As it is known, many variables may affect exercise training on cognition, such as the cognitive function examined and the level of physical training [2]. Regular physical exercise promotes a number of benefits in the organisms [46, 47] and may have positive effects on cognitive function [32, 48]. In the present study, we confirm that traditional training protocols (continued exercising without high-intensity periods) had beneficial consequences: fish behaves as the control (sedentary) in the latent learning and in the objects discrimination task, but it decreased anxiety-like behavior in the novel tank. Thus, while it seems that traditional endurance cognitive function is comparable to sedentary fish, the anxiety response was significant lower in the fish continuous trained.

Perhaps the most interesting effect, we found in this study was the decreased freezing behavior in the physical training groups. These fish were exposed to training for a prolonged period of time, and tested to the novel tank only at the end of the training period. Different from the cognitive tasks, in which fish were allowed to explore the tank in advance, in the novel tank protocol, fish had only one chance to explore and learn about the tank. Somehow fish used to physical training perceived the novel tank as less threatening, and spent its time exploring the tank instead of showing freezing behavior. In this sense, physical exercise improves one’s performance when facing a novel situation, response that is lost when the animal is re-submitted to the tank several times to reduce stress, as we have done on the two cognitive tasks used in the present study.

In fact, our results reinforce the zebrafish as a valuable model organism for throughput screening of behavioral- and cognitive-related training regimes. While physical exercise is highly encouraged and indeed recommended due to several health benefits related to its chronic practice, it seems that the new category of high-intensity training still needs investigations and search for the balance between the benefits of exercising and the damages of acute intense stress. In this sense, our study is far from responding the question: other cognitive protocols should be tested, novel HIIT protocols need to be developed, and several physiological and neural parameters need to be measured, such as O2 consumption, metabolic rate, catecholamine and corticosteroid release indices, and brain-derived neurotrophic factor levels. Moreover, an alternative form of high-intensity training that also demands attention, coordination, and decision making should also be approached in future studies, such as the game-based activities. Some authors have studied these activities in humans and showed positive cognitive results afterwards [49, 50].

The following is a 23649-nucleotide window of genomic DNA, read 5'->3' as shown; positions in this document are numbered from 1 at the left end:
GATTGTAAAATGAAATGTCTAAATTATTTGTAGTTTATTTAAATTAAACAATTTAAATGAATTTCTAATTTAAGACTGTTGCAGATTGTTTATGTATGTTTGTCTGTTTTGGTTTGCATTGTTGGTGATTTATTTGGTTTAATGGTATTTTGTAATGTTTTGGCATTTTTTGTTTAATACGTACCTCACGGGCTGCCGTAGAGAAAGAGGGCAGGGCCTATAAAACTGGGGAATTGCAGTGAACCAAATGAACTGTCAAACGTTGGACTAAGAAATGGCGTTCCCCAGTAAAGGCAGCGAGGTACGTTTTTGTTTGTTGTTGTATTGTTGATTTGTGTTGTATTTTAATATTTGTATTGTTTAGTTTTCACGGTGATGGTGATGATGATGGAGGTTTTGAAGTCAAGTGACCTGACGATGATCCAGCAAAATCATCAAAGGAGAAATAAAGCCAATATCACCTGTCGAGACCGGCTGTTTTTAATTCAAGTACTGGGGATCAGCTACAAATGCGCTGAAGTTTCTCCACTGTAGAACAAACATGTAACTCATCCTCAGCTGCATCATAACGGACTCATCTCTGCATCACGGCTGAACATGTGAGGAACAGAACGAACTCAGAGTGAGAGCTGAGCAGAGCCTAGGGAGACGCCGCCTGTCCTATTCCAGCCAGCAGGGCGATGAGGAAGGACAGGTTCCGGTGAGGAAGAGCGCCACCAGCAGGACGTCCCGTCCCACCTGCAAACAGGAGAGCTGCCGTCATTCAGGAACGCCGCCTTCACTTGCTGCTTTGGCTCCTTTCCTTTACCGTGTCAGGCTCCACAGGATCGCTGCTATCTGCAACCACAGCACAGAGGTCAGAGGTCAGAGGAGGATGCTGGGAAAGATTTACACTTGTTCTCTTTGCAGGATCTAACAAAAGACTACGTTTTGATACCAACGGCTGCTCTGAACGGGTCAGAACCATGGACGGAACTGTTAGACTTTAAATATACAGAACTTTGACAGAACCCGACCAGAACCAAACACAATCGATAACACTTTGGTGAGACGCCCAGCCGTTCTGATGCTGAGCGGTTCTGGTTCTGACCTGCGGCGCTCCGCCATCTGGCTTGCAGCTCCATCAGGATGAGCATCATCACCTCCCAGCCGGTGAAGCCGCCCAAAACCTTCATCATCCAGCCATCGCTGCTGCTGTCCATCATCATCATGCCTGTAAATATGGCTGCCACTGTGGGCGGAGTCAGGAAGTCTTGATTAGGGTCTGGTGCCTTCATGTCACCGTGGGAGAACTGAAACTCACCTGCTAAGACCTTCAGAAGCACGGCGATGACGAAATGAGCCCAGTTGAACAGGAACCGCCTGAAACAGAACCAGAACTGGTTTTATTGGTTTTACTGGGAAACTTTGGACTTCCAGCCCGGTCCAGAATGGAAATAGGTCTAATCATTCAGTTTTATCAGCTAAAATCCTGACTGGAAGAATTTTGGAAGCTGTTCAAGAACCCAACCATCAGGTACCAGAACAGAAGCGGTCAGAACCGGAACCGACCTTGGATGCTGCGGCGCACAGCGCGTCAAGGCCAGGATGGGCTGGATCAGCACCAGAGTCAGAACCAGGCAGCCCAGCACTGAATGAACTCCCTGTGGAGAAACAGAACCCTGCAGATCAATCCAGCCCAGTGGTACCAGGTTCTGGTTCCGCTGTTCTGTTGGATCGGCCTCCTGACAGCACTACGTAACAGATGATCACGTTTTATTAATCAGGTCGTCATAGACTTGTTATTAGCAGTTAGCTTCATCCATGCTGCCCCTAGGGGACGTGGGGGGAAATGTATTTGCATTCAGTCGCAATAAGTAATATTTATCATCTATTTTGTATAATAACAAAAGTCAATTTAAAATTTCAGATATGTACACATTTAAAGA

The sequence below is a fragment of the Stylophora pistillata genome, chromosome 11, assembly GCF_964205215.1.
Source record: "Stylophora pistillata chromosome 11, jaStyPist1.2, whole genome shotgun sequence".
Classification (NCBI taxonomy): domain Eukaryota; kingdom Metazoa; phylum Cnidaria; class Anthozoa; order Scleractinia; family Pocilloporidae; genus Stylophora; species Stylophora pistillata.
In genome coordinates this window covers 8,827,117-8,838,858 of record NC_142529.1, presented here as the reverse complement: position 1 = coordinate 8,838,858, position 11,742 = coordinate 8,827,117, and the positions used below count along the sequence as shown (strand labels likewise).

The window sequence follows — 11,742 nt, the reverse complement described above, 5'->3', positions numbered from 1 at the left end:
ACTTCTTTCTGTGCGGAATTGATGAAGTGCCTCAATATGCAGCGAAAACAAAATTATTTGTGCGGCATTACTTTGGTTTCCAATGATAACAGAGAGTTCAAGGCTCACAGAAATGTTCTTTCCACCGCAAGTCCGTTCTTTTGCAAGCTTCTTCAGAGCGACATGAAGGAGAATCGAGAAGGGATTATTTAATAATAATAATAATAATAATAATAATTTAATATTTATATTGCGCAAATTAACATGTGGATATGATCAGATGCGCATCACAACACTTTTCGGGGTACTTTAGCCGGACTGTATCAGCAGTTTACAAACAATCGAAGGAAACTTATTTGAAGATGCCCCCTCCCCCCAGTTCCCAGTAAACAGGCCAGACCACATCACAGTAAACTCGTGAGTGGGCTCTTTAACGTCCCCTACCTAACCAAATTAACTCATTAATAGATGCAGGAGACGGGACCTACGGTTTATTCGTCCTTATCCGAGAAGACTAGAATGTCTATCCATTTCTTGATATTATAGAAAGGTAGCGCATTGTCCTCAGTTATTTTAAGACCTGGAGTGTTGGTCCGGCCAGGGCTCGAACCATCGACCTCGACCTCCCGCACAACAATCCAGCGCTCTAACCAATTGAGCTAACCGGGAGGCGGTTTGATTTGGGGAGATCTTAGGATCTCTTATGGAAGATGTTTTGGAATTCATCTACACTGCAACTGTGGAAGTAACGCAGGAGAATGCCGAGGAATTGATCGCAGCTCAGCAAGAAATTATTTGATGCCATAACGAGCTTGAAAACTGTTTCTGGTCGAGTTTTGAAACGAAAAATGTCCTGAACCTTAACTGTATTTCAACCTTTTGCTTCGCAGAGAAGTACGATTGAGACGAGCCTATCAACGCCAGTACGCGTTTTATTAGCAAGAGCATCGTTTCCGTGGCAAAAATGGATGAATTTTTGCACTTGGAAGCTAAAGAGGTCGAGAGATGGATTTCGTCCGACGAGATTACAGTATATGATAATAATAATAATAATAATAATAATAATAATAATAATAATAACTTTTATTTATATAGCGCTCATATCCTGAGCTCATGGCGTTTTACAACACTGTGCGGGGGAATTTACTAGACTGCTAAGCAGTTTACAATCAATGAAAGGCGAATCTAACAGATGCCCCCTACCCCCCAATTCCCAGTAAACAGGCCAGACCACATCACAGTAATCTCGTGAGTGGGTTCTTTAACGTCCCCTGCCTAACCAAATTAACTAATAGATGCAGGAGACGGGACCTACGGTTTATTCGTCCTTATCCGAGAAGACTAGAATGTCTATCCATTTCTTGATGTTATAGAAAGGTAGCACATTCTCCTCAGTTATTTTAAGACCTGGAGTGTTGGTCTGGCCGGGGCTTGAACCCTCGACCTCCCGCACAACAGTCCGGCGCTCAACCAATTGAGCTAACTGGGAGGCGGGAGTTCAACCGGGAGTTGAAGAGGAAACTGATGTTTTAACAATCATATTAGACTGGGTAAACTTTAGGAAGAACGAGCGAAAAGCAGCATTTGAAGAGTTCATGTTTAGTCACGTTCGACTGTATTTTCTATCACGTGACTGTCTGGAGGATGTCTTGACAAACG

Therefore, while our results are robust in showing there are several effects of the physical training regime on behavior and cognition, we still need to understand how exercising models the body and the brain to cause such effects and what is the extent to which exercising if indeed beneficial. Taken together, these results indicate that high-intensity exercising implies in decreased short-term learning and confirm the zebrafish as a trustful, reliable, and efficient model for basic translational research of the effects of physical activity/training on cognition and behavior.


5. Conclusions

Overall, our results zebrafish is a profitable animal model for basic translational research. Physical exercise in the modern society is medically recommended and rigorously followed in search of increased health and willingness to study/work. However, not all exercising regimes are adequate to anyone and the effects on the body and the brain may exceed the beneficial limit and cause injury, as the decline in short-term learning and spatial navigation observed herein after high-intensity training regime. Therefore, while exercising is important for health, it seems that a trade-off between exercise type and intensity should be taken into account when searching for the enhancement of body and brain. Still, additional studies are needed for a thorough understanding of the effects of physical training and the limits it may impose to our health.



We thank Ms. Peripolli C. and for help in collecting data for this article.


Conflict of interest

Hereby we confirm the absence of any conflict of interest related to this work.


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Written By

Mayara Silveira, Jonatas Silveira, Thais Agues-Barbosa, Miguel Carvalho, Priscila Silva and Ana Luchiari

Submitted: September 22nd, 2017 Reviewed: January 16th, 2018 Published: May 30th, 2018